While Bryce was making plans for the colonization of Tama, an Native American chief named Juanillo promoted in September 1597 an uprising against the Spanish. Some chiefs of the tribe, whose vast territory stretched from the Altamaha River, (Georgia) to Port Royal, (South Carolina), were concerned about the spread of Christianity. What bothered them most was that the Franciscan missionaries forbade polygamy, divorce, dancing, games and tribal wars, which weakened as the Indians Juanillo making them lose their old courage and skill. Juanillo's hatred against missionaries was so great that on the morning of September 13, 1595 cold-blooded killer Corpa as he entered Tolomato mission. The next day Juanillo calls to other Native American leaders in the area by getting expelled from their lands to the Spanish, all of them committing murder in the first end to the other missionaries who roamed the region. The rebellion became widespread in the province of Guale. Most of the missions in this area is attacked by Indians and five Franciscans were killed.
In early October came the news of the rebellion in St. Augustine Gonzalo Méndez de Cancio, who was sick in bed, he organized a relief patrol directed personally. In Guale is only burned churches and missionaries killed and maimed. Bryce could not give the deserved punishment for being Indian rebels hiding in the mountains, having to content himself with burning their villages and raze their crops. On this trip could only get a prisoner who told him about the death of the religious.
Canço achieved in May 1598 to rescue the father, Francisco Dávila-only missionary survivor of the massacre of Juanillo, who was a slave in the town of Tulufina, not far from Tolomato. The rebellion ended when an expedition of the Spanish Indian allies, led by Chief Asao, assaults Juanillo camp killing him with 24 of its main supporters. The deaths came the calm to Florida.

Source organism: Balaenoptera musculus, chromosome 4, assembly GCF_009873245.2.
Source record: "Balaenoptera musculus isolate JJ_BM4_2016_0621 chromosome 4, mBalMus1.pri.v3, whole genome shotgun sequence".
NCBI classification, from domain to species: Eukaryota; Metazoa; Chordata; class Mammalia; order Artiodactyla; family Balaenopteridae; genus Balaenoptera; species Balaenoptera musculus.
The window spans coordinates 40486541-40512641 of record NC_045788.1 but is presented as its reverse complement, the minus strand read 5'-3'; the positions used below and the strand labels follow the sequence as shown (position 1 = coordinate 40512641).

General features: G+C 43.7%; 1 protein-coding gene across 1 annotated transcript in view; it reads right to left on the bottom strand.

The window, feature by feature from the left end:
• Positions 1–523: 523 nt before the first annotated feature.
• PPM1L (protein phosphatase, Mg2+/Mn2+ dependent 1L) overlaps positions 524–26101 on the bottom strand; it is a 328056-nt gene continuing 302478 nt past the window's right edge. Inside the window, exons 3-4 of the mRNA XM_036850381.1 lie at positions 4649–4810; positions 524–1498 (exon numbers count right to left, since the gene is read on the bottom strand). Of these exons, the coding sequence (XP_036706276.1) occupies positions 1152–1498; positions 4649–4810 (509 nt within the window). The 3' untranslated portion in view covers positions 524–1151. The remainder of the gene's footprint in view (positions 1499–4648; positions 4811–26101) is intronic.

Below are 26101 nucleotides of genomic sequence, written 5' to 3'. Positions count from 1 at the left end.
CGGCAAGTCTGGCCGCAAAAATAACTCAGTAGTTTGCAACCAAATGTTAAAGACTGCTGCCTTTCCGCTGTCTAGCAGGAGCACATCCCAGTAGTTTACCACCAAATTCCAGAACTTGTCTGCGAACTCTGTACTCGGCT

In May 1600 a delegation of Indian chiefs occurred in St. Augustine before the Governor swearing allegiance to the king of Spain. Cancio accepted the new submission in exchange for no more lifting up against the Spanish, among other conditions (Others sources, however, indicate that the rebellion caused by Méndez de Cancio was actually suppressed by his successor, a Basque named Pedro de Ibarra, who treated with kindness and intelligence to the indígenas and managed to consolidate peace and progress). In 1603 the governor Spaniard visited the territory of the glial, checking the affection of the natives and taking new oaths of allegiance.
During his tenure, Cancio made four trips exploring his territory and subjecting the Indian chiefs of the provinces of Potano, Timuena, Apalachee, Cicale, Mosquitos and the chieftain of Yúfera, the chief of Ocona-bordered territory or province Tama region. Bryce also got the chief of Santa Elena in South Carolina to resubmit to the Spanish.
In a report completed in January 1600, the governor Spaniard finds that promoted the intensive cultivation of corn, providing tools and seeds to settlers and Indians and building a mill to grind the grain. Fostered the creation of farms and plantations. When the hospital destroyed by fire San Augustine, he built and equipped at his expense the Hospital of Santa Barbara. He also ordered construction in the province of San Pedro, Florida a large church for the Indians could attend the liturgies. His replacement as governor of Florida prevented him from implementing his ambitious projects Tama.
In February 1603, the King appointed a new governor of Florida, Pedro de Ibarra; Cancio then returned to their homeland. Two packets in his luggage contained maize seeds, giving a major boost to the cultivation of wheat in Asturias. The rest of his life was spent with Gonzalo Méndez de Canço in his house at Casariego, performing, among other roles, those of Mayor of Castropol and Captain of Militia. He died on March 31, 1622 in his birthplace.
- http://leodegundia.blogspot.com/2008/01/marinos-y-soldados-1-parte.html. El rincón de Leodegundia: Marinos y soldados. 1º parte (In Spanish) (Translate:Corner´Leodegundia:Marines and soldiers. 1st part). Tuesday, January 08, 2008.
- "Méndez de Cancio, Gonzalo. Vivir en Asturias (Live in Asturias) (In Spanish)". Vivir en Asturias. November 26, 2008. Retrieved May 22–26, 2010.
- http://www.euskonews.com/0256zbk/kosmo25602.html Vascos en el descubrimiento, exploración y conquista de La Florida (Basques in the discovery, exploration and conquest of Florida), by Gorka Rosain Unda.